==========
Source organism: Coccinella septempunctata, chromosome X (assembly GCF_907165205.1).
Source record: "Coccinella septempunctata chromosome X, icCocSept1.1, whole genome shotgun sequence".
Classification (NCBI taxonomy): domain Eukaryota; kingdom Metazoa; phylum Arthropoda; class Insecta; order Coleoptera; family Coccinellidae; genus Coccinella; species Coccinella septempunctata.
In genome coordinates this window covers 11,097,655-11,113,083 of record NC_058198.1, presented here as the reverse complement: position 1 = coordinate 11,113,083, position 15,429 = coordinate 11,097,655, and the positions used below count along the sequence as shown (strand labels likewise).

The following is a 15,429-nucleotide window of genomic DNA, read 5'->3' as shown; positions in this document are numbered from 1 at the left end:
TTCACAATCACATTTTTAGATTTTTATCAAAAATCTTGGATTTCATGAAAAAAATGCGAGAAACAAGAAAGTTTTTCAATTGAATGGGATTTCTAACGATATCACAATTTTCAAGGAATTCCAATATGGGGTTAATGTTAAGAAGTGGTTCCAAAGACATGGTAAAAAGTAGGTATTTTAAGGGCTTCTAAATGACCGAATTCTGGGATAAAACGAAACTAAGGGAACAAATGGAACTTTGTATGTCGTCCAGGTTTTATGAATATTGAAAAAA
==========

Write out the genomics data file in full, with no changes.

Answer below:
Source organism: Coccinella septempunctata, chromosome X (assembly GCF_907165205.1).
Source record: "Coccinella septempunctata chromosome X, icCocSept1.1, whole genome shotgun sequence".
Classification (NCBI taxonomy): domain Eukaryota; kingdom Metazoa; phylum Arthropoda; class Insecta; order Coleoptera; family Coccinellidae; genus Coccinella; species Coccinella septempunctata.
In genome coordinates this window covers 11,097,655-11,113,083 of record NC_058198.1, presented here as the reverse complement: position 1 = coordinate 11,113,083, position 15,429 = coordinate 11,097,655, and the positions used below count along the sequence as shown (strand labels likewise).

The following is a 15,429-nucleotide window of genomic DNA, read 5'->3' as shown; positions in this document are numbered from 1 at the left end:
TTCACAATCACATTTTTAGATTTTTATCAAAAATCTTGGATTTCATGAAAAAAATGCGAGAAACAAGAAAGTTTTTCAATTGAATGGGATTTCTAACGATATCACAATTTTCAAGGAATTCCAATATGGGGTTAATGTTAAGAAGTGGTTCCAAAGACATGGTAAAAAGTAGGTATTTTAAGGGCTTCTAAATGACCGAATTCTGGGATAAAACGAAACTAAGGGAACAAATGGAACTTTGTATGTCGTCCAGGTTTTATGAATATTGAAAAAA